Four out of five children said it should be compulsory for the inspectors of children and young people’s services to consult them before they judge how good those services are.
The findings come in a new report from the children’s rights director Roger Morgan. He asked more than 90 children from children’s homes, fostering services, boarding schools, residential special schools and some care leavers what they thought about the government’s plans to create a single inspectorate for children and young people.
Three quarters of those questioned also wanted inspectors to help services improve and to check that children’s rights were being upheld. Half the children thought that the frequency of inspections was “about right”, but one in four said they would like inspectors to come more often.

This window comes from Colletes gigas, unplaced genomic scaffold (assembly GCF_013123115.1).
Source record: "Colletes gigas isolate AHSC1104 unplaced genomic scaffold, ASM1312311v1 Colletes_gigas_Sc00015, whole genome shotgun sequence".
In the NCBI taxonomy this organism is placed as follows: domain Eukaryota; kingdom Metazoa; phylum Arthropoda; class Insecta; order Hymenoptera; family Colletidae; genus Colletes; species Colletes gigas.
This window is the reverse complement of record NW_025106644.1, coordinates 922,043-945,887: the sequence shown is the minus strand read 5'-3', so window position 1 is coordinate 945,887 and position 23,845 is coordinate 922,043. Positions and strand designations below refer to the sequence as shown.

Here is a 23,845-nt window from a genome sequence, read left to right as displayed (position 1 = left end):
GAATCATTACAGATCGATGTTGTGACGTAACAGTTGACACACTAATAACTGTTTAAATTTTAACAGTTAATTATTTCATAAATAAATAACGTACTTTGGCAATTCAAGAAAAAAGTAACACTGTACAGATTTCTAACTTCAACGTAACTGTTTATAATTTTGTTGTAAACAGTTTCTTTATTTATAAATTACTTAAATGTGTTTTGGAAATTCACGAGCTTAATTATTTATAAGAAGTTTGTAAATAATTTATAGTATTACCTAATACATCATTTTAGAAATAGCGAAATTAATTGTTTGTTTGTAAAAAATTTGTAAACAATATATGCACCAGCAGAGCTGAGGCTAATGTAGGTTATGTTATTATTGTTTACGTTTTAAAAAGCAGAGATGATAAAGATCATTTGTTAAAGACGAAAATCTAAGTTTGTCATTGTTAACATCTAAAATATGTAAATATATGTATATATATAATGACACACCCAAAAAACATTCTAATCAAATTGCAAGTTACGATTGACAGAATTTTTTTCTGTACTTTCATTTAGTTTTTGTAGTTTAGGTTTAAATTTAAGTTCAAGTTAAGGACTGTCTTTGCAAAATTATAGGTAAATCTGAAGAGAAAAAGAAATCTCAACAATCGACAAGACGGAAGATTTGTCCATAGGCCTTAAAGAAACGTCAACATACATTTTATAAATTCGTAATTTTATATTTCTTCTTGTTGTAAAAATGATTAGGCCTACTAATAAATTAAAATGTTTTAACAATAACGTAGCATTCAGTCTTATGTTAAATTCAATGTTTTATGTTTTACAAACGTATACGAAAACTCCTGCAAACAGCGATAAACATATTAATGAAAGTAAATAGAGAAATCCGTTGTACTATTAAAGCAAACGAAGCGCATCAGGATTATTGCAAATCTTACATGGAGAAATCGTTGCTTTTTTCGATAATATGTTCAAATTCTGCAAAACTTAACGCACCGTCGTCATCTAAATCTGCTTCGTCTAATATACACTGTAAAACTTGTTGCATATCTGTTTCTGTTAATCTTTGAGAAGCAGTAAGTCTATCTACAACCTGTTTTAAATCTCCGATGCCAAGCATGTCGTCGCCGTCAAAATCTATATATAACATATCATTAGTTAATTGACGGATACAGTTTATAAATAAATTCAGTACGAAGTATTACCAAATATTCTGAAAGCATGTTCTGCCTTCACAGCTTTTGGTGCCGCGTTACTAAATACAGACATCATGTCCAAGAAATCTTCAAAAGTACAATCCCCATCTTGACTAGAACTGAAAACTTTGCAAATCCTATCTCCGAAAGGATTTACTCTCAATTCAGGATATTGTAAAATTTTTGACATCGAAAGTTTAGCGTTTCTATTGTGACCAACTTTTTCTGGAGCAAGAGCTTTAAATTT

“The children and young people we spoke to simply reinforced what we already know – that you cannot make a judgement about the quality of care, education and other services they receive, without speaking to them directly,” Morgan said.
“It is vital that these children, many of whom live in children’s homes or with foster parents, know what the new inspectorate is there to do, and regard it as hearing their views, checking that their rights and welfare are properly safeguarded, and that their services are doing what is right for them,” he added.
Under the government’s plans, the inspection of education and care services for children and young people would come under one body, which would have responsibility for adult learners too.